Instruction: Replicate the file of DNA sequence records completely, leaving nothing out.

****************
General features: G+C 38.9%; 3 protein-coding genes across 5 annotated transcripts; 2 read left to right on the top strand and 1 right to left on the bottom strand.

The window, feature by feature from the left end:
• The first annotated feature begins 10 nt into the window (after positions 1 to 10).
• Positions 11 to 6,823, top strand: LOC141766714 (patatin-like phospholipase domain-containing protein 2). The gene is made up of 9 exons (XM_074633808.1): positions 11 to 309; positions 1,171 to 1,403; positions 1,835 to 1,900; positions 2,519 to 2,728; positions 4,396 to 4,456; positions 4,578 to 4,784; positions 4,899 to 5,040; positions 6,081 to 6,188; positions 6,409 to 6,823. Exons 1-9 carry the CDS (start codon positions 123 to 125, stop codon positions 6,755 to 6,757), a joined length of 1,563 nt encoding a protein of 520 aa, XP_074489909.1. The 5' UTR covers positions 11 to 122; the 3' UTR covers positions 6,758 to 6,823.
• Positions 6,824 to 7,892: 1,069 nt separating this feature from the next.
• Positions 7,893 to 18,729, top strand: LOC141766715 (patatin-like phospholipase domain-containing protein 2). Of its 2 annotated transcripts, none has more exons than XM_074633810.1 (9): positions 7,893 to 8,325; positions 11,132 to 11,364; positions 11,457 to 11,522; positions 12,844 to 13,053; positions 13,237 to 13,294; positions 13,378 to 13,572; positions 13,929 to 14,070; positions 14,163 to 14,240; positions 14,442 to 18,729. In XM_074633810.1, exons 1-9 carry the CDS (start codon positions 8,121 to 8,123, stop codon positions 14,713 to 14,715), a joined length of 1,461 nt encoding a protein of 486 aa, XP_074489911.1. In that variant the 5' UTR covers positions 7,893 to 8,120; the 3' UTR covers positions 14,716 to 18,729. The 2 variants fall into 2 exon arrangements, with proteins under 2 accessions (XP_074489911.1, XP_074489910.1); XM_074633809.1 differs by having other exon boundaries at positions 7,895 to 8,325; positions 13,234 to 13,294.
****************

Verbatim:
General features: G+C 38.9%; 3 protein-coding genes across 5 annotated transcripts; 2 read left to right on the top strand and 1 right to left on the bottom strand.

The window, feature by feature from the left end:
• The first annotated feature begins 10 nt into the window (after positions 1 to 10).
• Positions 11 to 6,823, top strand: LOC141766714 (patatin-like phospholipase domain-containing protein 2). The gene is made up of 9 exons (XM_074633808.1): positions 11 to 309; positions 1,171 to 1,403; positions 1,835 to 1,900; positions 2,519 to 2,728; positions 4,396 to 4,456; positions 4,578 to 4,784; positions 4,899 to 5,040; positions 6,081 to 6,188; positions 6,409 to 6,823. Exons 1-9 carry the CDS (start codon positions 123 to 125, stop codon positions 6,755 to 6,757), a joined length of 1,563 nt encoding a protein of 520 aa, XP_074489909.1. The 5' UTR covers positions 11 to 122; the 3' UTR covers positions 6,758 to 6,823.
• Positions 6,824 to 7,892: 1,069 nt separating this feature from the next.
• Positions 7,893 to 18,729, top strand: LOC141766715 (patatin-like phospholipase domain-containing protein 2). Of its 2 annotated transcripts, none has more exons than XM_074633810.1 (9): positions 7,893 to 8,325; positions 11,132 to 11,364; positions 11,457 to 11,522; positions 12,844 to 13,053; positions 13,237 to 13,294; positions 13,378 to 13,572; positions 13,929 to 14,070; positions 14,163 to 14,240; positions 14,442 to 18,729. In XM_074633810.1, exons 1-9 carry the CDS (start codon positions 8,121 to 8,123, stop codon positions 14,713 to 14,715), a joined length of 1,461 nt encoding a protein of 486 aa, XP_074489911.1. In that variant the 5' UTR covers positions 7,893 to 8,120; the 3' UTR covers positions 14,716 to 18,729. The 2 variants fall into 2 exon arrangements, with proteins under 2 accessions (XP_074489911.1, XP_074489910.1); XM_074633809.1 differs by having other exon boundaries at positions 7,895 to 8,325; positions 13,234 to 13,294.